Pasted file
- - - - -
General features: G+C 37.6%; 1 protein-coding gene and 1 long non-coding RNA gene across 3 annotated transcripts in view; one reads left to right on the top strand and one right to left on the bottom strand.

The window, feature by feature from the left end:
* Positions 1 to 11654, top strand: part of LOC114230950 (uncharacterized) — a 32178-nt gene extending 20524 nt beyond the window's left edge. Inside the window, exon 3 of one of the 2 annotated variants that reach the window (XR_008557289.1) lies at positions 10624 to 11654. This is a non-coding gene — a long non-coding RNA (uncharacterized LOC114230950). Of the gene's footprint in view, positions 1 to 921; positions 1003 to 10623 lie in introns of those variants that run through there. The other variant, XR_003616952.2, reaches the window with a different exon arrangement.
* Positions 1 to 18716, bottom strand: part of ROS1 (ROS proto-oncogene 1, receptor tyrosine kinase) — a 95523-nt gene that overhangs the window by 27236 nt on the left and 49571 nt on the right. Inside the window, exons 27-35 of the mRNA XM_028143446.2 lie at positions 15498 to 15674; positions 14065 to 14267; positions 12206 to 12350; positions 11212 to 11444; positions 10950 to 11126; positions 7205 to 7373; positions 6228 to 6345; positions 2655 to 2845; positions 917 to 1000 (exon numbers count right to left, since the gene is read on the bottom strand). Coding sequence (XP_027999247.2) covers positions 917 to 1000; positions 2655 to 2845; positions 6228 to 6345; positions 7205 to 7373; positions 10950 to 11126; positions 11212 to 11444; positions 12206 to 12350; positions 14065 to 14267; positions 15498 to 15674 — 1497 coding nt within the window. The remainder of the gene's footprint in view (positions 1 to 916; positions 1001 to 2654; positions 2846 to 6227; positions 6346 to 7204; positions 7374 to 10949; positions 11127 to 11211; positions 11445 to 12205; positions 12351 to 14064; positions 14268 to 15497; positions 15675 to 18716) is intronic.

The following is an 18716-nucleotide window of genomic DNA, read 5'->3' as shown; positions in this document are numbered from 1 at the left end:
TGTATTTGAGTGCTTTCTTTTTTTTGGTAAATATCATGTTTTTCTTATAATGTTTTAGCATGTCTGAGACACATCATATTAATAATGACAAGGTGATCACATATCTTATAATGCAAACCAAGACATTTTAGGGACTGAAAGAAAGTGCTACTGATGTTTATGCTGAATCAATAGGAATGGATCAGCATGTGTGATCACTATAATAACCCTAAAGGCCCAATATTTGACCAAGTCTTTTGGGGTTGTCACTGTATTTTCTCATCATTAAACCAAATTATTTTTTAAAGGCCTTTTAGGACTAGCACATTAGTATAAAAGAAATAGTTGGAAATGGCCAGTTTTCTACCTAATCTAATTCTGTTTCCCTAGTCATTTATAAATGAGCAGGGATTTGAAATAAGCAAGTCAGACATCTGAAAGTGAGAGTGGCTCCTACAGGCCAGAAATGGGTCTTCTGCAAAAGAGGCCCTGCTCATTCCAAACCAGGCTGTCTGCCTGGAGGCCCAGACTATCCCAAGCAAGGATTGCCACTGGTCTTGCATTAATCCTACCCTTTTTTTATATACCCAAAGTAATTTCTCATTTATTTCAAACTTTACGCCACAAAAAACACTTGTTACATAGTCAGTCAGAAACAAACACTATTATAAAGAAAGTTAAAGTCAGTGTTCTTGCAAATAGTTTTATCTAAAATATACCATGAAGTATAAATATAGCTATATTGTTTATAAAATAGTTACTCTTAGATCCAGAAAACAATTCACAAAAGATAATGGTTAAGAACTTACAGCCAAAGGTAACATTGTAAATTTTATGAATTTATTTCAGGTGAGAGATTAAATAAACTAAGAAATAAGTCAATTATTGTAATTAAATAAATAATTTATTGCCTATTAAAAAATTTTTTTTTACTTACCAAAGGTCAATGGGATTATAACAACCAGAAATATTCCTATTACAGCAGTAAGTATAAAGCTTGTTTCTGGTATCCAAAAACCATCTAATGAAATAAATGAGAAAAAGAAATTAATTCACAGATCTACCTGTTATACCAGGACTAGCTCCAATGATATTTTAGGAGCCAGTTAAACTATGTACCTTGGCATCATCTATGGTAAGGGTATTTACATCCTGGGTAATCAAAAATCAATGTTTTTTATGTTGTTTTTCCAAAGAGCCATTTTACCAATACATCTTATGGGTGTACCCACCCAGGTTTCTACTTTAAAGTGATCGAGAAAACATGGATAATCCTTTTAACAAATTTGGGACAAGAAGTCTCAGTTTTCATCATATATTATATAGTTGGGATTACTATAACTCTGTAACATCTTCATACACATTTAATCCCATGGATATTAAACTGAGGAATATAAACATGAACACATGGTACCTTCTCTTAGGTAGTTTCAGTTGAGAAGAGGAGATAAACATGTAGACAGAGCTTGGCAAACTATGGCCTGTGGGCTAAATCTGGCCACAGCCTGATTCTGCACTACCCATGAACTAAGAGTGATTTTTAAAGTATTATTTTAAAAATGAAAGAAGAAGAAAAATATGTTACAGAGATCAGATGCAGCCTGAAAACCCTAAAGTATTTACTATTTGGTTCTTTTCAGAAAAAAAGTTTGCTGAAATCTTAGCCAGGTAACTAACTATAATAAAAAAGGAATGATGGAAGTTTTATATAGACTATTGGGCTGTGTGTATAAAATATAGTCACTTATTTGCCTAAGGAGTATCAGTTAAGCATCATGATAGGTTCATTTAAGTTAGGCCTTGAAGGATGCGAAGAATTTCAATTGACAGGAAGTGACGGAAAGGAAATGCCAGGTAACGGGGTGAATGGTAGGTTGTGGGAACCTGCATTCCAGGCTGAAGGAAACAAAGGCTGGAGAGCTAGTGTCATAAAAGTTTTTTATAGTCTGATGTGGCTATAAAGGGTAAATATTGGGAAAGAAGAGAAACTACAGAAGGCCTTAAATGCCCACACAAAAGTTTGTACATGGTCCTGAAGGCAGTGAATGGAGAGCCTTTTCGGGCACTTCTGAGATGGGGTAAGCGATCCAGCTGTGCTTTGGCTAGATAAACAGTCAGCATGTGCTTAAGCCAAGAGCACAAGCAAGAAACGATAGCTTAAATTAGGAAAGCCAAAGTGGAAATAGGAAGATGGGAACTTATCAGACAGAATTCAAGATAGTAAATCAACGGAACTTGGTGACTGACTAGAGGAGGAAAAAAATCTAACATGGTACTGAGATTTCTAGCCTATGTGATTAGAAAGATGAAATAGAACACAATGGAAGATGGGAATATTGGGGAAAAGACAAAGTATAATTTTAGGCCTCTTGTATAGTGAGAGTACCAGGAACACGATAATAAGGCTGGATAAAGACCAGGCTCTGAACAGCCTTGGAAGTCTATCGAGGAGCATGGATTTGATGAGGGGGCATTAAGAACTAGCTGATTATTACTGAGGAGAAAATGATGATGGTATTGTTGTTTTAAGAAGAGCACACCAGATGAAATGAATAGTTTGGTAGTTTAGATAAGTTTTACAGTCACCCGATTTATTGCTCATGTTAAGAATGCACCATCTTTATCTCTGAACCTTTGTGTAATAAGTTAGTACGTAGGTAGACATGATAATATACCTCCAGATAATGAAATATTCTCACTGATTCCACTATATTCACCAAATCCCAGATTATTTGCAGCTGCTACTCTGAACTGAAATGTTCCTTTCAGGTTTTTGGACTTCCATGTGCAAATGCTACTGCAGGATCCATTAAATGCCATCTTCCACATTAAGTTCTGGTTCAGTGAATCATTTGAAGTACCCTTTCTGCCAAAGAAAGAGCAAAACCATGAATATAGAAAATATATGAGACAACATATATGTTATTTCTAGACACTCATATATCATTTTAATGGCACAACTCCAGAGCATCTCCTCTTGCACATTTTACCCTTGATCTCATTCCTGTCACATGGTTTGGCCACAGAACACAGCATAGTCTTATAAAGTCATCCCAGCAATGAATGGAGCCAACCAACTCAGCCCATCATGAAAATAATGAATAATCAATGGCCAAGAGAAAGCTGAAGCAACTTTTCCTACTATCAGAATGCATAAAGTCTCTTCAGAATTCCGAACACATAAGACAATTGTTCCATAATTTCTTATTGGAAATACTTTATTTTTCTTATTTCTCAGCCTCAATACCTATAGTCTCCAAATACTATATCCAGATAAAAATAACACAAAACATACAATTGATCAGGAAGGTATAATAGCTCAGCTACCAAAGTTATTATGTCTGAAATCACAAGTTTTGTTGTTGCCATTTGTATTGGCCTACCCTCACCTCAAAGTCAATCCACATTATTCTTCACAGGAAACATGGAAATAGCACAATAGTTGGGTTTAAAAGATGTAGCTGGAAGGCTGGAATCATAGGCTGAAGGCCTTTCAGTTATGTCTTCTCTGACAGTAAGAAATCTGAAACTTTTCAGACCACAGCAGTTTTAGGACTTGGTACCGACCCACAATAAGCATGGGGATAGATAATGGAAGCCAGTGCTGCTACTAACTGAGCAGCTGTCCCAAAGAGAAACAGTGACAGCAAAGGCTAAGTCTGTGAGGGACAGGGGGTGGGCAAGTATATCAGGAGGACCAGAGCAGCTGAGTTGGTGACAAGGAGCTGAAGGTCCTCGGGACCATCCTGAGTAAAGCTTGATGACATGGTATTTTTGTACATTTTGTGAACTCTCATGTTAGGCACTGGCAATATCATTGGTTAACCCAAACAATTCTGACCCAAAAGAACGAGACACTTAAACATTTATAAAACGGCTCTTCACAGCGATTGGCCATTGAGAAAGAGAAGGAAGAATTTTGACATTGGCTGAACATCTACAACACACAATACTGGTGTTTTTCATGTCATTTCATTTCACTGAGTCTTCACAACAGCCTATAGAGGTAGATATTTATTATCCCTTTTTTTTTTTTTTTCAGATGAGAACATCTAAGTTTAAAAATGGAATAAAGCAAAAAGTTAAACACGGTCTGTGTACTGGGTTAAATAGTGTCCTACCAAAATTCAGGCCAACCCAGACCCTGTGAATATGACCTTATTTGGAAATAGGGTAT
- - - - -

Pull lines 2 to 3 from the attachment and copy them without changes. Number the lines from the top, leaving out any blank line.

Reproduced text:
The window, feature by feature from the left end:
* Positions 1 to 11654, top strand: part of LOC114230950 (uncharacterized) — a 32178-nt gene extending 20524 nt beyond the window's left edge. Inside the window, exon 3 of one of the 2 annotated variants that reach the window (XR_008557289.1) lies at positions 10624 to 11654. This is a non-coding gene — a long non-coding RNA (uncharacterized LOC114230950). Of the gene's footprint in view, positions 1 to 921; positions 1003 to 10623 lie in introns of those variants that run through there. The other variant, XR_003616952.2, reaches the window with a different exon arrangement.